You may be waiting for the next market crash, dip or recession. You are right that it’s coming, but I guarantee you don’t know when it’s happening. Time in the market is much better than timing the market. So get in, ride the roller coaster and don’t jump off.

2. Rebalance your 401k

Since the stock market has been on a tear for the past 9 years, your portfolio may be heavily weighted in equities. Take some time to balance your portfolio if you feel bonds should be a part of your mix.

Right now, I’m 90% stocks and 10% bonds because I’m a mid-30’s dude with 25 years to go to retirement. Every 6 months, I rebalance my retirement accounts using the Personal Capital Asset Allocation feature (it’s free by the way). This helps me understand my current investment breakdown and if I need to make any adjustments.

3. Lower Your 401k Fees

If you’re not aware of Index Funds, it’s time that they become your 401k’s best buds.

These mutual funds track a broad market index (like the S&P 500) thus providing you with a comparable return. Given that the average annualized total return for the S&P 500 index over the past 90 years is 9.8%, according to CNBC, you should be a very a happy index fund investor. And depending on your provider (ahem, Vanguard), you will get extremely low fees in comparison to traditional mutual funds.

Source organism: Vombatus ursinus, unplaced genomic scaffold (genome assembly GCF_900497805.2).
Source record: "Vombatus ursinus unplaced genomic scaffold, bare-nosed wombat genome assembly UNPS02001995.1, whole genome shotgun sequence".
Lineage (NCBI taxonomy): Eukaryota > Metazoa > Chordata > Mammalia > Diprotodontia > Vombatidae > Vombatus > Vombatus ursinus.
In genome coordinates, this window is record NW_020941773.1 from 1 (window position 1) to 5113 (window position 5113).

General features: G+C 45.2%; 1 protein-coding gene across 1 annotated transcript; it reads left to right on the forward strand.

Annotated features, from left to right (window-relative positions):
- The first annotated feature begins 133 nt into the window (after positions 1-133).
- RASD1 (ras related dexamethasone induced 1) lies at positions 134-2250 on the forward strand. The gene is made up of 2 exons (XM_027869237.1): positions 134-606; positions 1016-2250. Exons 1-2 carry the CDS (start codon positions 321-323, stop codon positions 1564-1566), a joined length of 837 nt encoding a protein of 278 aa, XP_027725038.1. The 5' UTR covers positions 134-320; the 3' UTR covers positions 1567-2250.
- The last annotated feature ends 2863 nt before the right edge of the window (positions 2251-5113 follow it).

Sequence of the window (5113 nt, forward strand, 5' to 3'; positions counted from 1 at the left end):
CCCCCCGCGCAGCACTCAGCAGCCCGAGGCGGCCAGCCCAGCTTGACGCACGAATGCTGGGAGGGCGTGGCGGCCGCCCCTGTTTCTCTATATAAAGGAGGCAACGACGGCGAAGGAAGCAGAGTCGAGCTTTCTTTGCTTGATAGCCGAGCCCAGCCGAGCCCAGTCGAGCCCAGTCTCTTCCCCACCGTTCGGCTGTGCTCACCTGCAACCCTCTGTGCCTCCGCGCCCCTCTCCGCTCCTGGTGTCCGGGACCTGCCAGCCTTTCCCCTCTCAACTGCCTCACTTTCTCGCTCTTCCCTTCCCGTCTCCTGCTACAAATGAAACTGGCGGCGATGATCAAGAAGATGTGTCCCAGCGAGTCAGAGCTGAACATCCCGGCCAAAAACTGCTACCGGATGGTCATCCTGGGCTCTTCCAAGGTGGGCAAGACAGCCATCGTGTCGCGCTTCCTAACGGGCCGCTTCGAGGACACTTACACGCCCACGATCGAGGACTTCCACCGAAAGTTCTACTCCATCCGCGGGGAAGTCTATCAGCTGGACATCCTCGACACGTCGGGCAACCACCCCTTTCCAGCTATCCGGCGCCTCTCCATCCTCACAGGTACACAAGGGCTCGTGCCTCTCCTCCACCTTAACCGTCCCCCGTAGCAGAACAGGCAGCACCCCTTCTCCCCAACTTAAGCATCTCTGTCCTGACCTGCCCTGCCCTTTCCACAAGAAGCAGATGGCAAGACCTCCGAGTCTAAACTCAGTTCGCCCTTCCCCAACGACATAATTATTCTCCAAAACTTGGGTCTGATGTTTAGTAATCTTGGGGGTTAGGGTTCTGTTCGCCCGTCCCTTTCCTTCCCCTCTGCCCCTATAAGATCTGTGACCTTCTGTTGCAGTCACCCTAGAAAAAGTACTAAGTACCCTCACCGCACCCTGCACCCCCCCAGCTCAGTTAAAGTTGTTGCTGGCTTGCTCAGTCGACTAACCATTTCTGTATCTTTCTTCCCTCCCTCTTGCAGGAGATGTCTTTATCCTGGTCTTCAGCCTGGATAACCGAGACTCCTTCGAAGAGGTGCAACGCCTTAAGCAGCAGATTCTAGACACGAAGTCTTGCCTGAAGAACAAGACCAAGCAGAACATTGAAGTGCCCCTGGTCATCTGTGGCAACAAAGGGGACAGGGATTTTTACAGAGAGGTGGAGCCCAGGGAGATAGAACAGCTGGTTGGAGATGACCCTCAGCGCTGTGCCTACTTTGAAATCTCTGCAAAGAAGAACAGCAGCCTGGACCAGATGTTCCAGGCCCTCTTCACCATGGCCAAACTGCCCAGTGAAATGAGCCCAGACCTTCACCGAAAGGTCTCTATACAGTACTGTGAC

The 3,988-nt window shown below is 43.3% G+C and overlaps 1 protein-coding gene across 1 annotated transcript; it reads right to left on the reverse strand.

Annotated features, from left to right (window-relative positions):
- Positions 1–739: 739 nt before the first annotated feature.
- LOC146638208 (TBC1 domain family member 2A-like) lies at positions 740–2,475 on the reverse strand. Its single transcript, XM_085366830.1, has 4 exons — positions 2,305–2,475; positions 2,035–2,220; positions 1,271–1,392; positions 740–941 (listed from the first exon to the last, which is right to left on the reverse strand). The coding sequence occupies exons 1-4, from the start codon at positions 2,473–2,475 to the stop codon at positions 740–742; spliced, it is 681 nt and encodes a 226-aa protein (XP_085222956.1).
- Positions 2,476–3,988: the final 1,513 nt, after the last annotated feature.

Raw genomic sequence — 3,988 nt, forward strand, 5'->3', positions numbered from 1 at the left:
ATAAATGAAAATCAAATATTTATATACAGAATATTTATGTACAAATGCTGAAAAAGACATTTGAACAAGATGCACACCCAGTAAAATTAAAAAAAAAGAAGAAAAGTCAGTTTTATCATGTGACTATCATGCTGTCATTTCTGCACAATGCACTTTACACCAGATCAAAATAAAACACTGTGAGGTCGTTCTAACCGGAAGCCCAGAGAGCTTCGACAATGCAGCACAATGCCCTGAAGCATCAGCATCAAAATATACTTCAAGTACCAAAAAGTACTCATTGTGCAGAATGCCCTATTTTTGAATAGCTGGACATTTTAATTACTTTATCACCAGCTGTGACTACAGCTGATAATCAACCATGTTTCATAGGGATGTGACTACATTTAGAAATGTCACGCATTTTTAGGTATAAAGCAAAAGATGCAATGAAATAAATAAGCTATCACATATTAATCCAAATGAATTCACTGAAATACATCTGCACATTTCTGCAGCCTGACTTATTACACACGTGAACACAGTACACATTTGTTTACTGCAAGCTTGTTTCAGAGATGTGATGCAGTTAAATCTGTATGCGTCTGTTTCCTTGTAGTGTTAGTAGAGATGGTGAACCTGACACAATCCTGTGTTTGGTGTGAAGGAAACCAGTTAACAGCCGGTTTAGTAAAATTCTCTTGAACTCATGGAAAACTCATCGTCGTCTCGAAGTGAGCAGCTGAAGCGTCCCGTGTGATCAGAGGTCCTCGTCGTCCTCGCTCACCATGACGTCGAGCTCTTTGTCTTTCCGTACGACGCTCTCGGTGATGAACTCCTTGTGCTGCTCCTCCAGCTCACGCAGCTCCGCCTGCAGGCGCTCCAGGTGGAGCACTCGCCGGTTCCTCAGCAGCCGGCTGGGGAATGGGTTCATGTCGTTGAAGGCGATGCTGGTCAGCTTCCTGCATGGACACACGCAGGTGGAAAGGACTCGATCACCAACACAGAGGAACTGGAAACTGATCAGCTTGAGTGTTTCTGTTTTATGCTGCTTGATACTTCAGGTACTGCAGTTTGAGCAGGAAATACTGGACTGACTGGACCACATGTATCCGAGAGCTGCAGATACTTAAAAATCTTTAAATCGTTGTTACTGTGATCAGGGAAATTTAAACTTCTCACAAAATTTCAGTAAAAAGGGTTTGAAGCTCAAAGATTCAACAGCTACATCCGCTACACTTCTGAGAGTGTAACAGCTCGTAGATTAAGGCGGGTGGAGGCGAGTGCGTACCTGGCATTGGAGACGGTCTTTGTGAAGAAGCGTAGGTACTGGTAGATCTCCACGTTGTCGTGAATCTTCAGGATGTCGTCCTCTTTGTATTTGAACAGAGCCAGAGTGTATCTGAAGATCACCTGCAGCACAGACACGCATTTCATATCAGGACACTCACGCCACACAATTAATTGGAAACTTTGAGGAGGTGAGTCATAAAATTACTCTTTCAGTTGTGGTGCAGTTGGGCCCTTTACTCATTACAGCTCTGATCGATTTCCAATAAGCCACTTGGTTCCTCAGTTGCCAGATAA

For a quick, affordable way to lower your fees without all of the hassles of researching investment options yourself, check out blooom. This robo-advisor will help you with 401k diversification, rebalancing and getting you the lowest fees possible all for the price of a monthly Netflix subscription.

Even if you don’t want to sign up for blooom’s monthly service, they have a free 401k check up on their site. I did it. It’s eye-opening.

Related Post7 Free Money Tools That Will Help You Build Wealth Today

4. Automatically Contribute to an IRA

Outside of the office place 401k, you can take advantage of an IRA as well. Once you decide whether a Traditional or Roth IRA makes the most sense for your situation, set up automatic contributions to ensure you are consistently investing for your future.

Once something is automated in our lives (debt payments, retirement contributions, saving deposits), we forget that we even had access to the money. If we don’t see it or touch it, we won’t spend it!

5. Max Out Your Annual Contributions

If you have the means, max out your 401k and IRA to get the most financial benefit.